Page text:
The Winner’s Brain is written by Dr. Jeff Brown and Dr. Mark Fenske, who are a behavioral psychologist and cognitive neuroscientist, respectively. In the 2010 book, they provide eight characteristics you can work to implement in your thinking to help you be more successful at anything you try.
Brown and Fenske identify some characteristics of people who have what they describe as “winner’s brains”: brains of high achievers who have beaten enormous odds to succeed or come back from adversity. Keep in mind that even our “average” brains are miracles of observation, processing and computing. It has taken computer scientists decades to build a robot that has the dexterity, learning power and adaptability of the average 20 year old human. So don’t worry if you feel that your brain is not yet in the top tier; its plasticity (or adaptability) will allow you to get better at whatever you put your mind to, according to the authors.
Winners’ brains do function differently, and we know this because sophisticated scans allow scientists to observe and track brain activity. They can watch the neurons fire in different parts of the brain and see how long reactions and thinking take to activate and dissipate.
Here are some characteristics winners’ brains have in common:
- They have what Brown and Fenske call a well-developed “opportunity radar;” they have a better sense than most people of what will work. Winners often make connections no one else is making; we sometimes call that intuition, and winners seem to have more of it than most of us.
- They are great at tuning out distractions and using the most effective parts of the brain for the task they are focused on. It helps that they often have a passion for what they are working on; the emotion and interest helps their brain optimize its resources for mastery. They’re also willing to stay on task longer than most people, even when the task is repetitive or unrewarding. They practice longer and harder, and that helps them get better faster, whether it’s at golf or playing classical music.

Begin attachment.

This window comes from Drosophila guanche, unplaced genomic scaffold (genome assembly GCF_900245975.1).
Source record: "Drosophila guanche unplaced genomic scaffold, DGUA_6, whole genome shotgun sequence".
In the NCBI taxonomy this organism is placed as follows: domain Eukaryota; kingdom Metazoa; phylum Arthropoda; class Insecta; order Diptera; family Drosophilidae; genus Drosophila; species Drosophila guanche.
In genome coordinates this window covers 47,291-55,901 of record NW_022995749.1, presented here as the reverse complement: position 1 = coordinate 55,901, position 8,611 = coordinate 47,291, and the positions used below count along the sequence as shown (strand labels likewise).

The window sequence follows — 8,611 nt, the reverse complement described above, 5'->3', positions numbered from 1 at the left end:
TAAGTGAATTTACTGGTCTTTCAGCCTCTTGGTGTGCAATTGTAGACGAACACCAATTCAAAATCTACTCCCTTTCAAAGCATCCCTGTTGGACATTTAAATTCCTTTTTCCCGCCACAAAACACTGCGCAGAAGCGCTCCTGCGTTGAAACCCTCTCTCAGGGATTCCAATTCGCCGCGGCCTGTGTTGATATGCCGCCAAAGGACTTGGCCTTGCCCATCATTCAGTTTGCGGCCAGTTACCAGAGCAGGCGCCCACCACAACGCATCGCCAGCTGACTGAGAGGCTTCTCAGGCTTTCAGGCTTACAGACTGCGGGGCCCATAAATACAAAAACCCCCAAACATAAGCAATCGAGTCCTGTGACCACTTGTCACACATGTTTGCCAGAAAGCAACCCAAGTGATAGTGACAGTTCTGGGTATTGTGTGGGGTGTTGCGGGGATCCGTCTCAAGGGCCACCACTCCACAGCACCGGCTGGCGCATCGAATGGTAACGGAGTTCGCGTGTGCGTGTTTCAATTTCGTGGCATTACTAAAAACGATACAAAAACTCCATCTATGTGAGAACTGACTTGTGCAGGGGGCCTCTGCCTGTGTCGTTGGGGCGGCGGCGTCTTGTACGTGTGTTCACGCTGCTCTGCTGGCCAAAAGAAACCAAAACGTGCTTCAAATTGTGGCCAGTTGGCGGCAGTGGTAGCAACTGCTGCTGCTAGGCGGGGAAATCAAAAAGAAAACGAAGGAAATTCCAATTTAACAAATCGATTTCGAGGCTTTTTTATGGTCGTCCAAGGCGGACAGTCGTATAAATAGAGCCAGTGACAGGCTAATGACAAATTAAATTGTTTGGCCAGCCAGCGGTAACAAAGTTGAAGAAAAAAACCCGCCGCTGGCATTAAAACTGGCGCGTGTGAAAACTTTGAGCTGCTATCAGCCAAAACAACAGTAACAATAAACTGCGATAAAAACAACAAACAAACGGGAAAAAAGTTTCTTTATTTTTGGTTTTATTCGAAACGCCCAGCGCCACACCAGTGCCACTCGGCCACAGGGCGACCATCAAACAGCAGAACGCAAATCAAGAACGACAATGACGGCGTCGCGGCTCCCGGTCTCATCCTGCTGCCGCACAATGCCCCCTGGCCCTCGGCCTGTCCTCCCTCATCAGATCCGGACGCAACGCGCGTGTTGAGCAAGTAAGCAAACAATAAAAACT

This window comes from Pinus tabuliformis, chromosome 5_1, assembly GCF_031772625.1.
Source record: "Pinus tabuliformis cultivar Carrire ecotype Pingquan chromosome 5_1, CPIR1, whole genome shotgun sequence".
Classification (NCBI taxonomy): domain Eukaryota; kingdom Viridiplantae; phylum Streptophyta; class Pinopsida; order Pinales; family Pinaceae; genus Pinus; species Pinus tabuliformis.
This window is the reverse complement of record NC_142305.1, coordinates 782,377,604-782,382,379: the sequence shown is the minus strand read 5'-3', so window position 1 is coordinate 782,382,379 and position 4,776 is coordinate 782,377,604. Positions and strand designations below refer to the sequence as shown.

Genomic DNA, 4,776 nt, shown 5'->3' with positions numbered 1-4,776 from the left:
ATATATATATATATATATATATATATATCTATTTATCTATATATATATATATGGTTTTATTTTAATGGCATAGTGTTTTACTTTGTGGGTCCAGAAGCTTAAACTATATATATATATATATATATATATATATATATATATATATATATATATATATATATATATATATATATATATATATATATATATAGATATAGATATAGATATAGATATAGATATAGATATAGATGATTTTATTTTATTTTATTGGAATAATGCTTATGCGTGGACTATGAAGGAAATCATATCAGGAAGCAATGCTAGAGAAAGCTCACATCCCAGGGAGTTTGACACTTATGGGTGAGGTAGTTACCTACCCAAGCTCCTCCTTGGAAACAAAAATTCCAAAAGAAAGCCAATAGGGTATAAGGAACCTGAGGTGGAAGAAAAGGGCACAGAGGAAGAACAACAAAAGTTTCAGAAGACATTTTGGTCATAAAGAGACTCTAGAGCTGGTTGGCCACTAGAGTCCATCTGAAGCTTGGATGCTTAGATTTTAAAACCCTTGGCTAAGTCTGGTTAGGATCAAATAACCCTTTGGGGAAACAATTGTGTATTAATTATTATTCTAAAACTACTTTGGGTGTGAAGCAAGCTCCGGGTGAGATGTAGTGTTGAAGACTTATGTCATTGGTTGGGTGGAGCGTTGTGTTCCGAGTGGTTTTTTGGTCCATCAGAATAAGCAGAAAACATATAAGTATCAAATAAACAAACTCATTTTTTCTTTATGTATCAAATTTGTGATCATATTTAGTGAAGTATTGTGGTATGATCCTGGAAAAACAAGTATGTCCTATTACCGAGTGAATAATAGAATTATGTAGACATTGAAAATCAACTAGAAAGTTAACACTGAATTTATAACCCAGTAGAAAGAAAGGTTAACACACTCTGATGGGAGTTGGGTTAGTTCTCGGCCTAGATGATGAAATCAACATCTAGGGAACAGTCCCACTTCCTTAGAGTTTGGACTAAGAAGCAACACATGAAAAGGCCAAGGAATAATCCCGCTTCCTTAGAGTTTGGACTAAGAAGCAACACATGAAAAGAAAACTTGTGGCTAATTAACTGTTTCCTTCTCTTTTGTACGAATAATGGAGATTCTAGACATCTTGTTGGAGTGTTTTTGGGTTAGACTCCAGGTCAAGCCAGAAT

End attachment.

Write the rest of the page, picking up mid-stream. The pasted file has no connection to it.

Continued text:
- Winners’ brains are exceptionally adaptable, meaning that they change their neural pathways as they solve problems and learn. As people, winners tend to be more resilient than other people; they take losing better and bounce back faster. This helps them spend less time on regret and more time on trying again – a sure predictor of eventual success.
- They also have a good sense of how talented they are, and what they’re not good at. This saves them lots of wasted time working hard on a skill that will never develop. Brown and Fenske write that average people often experience “The double whammy of incompetence”: not being very good at something and not knowing that you’re mediocre. If you don’t have a sense of your shortcomings, you don’t invest in the time or adjustments you’d need to get better.
In his book Outliers, author Malcolm Gladwell says that it takes roughly ten thousand hours of practice to achieve mastery in a field. But that practice must be guided by someone more skilled than the practitioner: a coach. Practicing on your own, without someone there to guide you and correct your mistakes, won’t make you a master. Every great athlete has a coach; every classical musician has a conductor to guide his playing.
Winners know that they need outside help to achieve their goals. When was the last time you consulted a coach or checked in with a mentor about your performance goals?